LRD Booklets April 2012

Safety, health and equality at work - a practical guide for trade unionists


The need to equality-proof health and safety

The decades since the Safety Representatives and Safety Committees Regulations came into force in 1978 have witnessed seismic changes in the UK labour market, particularly through the decline in manufacturing jobs, the increase in service sector industries and the onward march of globalisation.

Along with these developments have come changes to the workforce, with women now making up almost half of all workers (46%), greater ethnic and religious diversity among workers, more migrant workers attracted to the UK, and significant numbers of disabled people in work.

But despite legislation outlawing discrimination and harassment on the grounds of gender, race, disability, sexuality, religion or belief and age, these issues remain, together with health and safety problems for particular groups of workers, exacerbated in some cases by widespread job segregation.

Union membership has also changed. From a high point of half the workforce in 1980, estimates published by the Department for Business, Innovation and Skills (BIS) in 2011 showed that less than 27% of employees are now members of a trade union. To increase membership and be relevant to today’s workforce, unions need to represent the full range of workers and be sensitive to the particular needs and issues facing them.

This is particularly important at a time when the government is attacking workers’ rights and union organisation including health and safety legislation and its enforcement. For example, the safety enforcement body, the Health and Safety Executive (HSE), is facing a funding cut of 35% from the government over the four years of the Comprehensive Spending Review (CSR) to 2015. Unions estimate that this will add up to a budget reduction of more than £80 million each year by 2014-15.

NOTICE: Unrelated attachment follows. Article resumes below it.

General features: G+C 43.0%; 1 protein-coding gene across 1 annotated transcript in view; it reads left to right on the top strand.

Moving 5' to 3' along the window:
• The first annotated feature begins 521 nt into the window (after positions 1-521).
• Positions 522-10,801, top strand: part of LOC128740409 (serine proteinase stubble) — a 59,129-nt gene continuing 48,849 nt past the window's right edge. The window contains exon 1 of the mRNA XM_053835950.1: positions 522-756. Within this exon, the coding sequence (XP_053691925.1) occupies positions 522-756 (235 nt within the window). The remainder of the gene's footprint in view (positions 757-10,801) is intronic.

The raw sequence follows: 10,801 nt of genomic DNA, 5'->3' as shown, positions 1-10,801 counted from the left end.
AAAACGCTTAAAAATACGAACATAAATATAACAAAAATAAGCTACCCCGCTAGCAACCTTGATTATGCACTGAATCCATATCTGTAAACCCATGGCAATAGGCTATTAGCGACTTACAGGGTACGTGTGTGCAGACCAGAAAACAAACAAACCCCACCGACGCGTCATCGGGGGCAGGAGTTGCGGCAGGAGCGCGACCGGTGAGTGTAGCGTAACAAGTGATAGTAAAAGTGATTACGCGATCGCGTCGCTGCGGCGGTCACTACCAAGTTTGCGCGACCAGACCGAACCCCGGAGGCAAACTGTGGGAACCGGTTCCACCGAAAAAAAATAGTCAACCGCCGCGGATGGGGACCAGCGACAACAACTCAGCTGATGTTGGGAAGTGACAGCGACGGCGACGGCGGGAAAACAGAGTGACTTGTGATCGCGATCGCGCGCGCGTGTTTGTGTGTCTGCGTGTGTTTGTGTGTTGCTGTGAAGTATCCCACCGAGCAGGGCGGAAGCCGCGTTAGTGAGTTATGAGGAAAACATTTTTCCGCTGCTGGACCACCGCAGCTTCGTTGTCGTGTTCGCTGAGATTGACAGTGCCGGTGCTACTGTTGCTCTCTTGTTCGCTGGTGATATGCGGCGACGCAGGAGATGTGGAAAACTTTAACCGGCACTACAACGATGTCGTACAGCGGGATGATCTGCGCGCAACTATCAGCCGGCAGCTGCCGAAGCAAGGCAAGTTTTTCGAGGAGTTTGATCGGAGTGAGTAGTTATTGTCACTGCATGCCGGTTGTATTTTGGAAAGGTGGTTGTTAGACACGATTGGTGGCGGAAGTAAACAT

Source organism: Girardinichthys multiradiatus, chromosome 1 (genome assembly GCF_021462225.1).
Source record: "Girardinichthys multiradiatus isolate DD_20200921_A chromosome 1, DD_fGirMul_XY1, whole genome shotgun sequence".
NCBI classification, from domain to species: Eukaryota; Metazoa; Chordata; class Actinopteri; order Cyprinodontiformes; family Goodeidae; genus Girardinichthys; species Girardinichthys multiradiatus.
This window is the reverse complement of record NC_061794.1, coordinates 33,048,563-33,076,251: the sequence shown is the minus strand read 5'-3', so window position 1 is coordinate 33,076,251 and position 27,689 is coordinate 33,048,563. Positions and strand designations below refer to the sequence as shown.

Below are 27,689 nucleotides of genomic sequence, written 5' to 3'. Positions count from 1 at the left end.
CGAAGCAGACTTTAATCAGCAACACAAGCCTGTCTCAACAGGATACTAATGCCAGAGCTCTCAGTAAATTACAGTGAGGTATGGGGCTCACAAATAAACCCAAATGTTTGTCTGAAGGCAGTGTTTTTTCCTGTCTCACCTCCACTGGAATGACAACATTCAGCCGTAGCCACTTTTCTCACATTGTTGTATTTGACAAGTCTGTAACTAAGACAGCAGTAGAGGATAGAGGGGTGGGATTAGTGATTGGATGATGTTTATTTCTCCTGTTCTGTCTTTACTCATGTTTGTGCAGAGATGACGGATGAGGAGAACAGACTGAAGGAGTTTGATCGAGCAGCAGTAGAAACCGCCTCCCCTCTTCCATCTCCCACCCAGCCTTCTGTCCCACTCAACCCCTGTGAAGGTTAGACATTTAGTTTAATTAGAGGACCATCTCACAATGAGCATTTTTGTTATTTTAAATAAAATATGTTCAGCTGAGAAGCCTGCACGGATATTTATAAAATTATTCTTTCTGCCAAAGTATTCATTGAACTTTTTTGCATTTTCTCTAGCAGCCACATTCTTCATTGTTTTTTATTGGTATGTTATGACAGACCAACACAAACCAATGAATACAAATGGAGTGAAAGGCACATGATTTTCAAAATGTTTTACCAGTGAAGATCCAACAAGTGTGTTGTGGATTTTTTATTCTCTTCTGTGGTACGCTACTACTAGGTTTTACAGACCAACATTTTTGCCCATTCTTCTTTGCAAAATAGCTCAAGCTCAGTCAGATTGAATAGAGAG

And during a period of high unemployment, as a result of the economic crisis and the government’s swingeing public spending cuts, workers are more fearful of raising health and safety concerns for fear of losing their jobs.

For all these reasons, union reps need to be aware of the connections between safety, health and equality. Policies and best practice agreements can be negotiated to go beyond the letter of the law and provide for a healthier and safer workplace. These can be developed from the collective activities of unions in workplaces as well as guidance from professional bodies.

This booklet contains checklists, examples of model policies and information on other measures covering health and safety in relation to the various equalities strands: gender, black and minority ethnic (BME) and migrant workers, disabled and older and younger workers, and lesbian, gay, bisexual and transgender (LGB&T) workers.

Key facts and comments on the law are included and reps can use these in negotiations to ensure equal access to health and safety at work for all workers. Each chapter contains examples and case studies of union action and initiatives.

The booklet is designed to be used in conjunction with other LRD publications which tackle related issues (for example, young workers), and particular hazards (such as violence and harassment) as well as the law (see LRD’s annual health and safety law booklet and the guide to the Equality Act 2010).